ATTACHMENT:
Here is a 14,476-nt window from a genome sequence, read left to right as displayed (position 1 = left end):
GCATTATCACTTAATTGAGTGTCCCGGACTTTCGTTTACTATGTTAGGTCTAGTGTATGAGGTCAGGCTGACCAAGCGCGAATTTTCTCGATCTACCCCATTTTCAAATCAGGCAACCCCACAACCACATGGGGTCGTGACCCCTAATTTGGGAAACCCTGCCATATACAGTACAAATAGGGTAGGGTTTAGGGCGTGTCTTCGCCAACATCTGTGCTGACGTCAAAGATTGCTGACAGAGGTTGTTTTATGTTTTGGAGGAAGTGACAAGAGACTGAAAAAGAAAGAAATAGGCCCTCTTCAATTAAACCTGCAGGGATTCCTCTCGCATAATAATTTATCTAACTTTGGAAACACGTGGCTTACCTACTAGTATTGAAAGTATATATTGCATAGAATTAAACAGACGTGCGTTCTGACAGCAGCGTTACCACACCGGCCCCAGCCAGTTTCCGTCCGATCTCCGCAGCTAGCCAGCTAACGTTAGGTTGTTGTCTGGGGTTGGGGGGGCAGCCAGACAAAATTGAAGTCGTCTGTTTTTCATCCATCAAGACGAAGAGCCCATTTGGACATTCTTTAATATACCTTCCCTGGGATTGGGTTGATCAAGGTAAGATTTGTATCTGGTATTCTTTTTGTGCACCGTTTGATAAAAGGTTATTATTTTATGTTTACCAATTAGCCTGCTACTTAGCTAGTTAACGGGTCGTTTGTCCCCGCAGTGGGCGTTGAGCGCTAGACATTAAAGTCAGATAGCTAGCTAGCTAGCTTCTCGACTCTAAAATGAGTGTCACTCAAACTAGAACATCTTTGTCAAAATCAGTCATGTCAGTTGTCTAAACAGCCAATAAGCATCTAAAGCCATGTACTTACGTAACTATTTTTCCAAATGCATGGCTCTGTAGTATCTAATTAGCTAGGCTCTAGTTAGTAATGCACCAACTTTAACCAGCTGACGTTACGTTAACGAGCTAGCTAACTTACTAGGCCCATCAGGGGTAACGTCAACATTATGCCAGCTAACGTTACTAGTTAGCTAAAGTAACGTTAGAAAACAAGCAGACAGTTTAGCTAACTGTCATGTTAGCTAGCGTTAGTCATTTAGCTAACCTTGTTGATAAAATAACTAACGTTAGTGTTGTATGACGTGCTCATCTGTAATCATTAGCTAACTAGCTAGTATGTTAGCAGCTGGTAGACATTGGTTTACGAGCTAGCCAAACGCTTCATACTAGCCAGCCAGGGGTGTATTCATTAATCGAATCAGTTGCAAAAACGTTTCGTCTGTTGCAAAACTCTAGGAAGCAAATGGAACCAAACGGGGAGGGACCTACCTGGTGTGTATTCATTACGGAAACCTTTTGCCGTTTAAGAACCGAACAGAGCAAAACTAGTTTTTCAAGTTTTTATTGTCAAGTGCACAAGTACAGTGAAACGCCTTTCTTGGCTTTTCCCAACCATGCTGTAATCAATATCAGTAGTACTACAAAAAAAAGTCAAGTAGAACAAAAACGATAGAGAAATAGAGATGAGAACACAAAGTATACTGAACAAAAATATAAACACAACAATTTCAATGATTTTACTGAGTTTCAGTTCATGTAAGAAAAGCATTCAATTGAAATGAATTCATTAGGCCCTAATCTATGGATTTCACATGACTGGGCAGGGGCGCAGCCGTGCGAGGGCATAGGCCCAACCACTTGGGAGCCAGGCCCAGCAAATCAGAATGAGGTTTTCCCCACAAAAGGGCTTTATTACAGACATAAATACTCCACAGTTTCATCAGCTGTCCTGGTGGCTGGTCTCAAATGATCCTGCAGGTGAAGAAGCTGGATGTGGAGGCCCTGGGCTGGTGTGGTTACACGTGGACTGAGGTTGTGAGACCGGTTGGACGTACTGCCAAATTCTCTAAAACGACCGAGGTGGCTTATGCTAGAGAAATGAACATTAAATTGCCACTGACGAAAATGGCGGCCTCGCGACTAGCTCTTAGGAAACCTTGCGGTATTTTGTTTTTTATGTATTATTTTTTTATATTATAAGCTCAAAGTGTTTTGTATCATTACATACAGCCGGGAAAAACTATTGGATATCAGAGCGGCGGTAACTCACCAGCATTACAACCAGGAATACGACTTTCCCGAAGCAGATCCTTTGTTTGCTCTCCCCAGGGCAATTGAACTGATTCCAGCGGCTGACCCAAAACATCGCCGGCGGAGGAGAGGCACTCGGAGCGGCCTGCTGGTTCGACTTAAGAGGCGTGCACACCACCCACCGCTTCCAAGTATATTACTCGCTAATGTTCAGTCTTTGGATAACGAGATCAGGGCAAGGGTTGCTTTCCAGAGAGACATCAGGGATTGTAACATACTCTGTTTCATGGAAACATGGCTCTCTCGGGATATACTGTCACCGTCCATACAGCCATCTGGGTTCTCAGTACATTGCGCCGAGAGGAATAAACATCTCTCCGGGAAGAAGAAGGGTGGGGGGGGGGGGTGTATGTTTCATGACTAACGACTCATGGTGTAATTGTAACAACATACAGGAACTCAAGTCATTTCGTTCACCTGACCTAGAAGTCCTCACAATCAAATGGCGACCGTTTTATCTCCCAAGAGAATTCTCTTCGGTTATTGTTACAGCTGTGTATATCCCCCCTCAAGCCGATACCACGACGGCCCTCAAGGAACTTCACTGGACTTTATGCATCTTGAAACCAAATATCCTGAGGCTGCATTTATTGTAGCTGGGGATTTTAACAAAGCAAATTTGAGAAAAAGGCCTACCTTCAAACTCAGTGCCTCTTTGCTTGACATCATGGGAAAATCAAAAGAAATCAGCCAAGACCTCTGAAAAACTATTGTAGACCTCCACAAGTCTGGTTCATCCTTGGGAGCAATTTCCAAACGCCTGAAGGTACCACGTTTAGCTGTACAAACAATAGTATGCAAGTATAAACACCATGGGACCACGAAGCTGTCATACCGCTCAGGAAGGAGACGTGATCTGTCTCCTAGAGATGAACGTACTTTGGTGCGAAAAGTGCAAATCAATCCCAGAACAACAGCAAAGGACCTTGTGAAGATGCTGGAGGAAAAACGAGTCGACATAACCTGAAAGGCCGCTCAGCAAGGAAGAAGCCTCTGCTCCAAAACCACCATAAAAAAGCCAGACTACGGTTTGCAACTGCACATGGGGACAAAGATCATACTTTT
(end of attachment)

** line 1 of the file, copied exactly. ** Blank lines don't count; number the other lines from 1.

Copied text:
Here is a 14,476-nt window from a genome sequence, read left to right as displayed (position 1 = left end):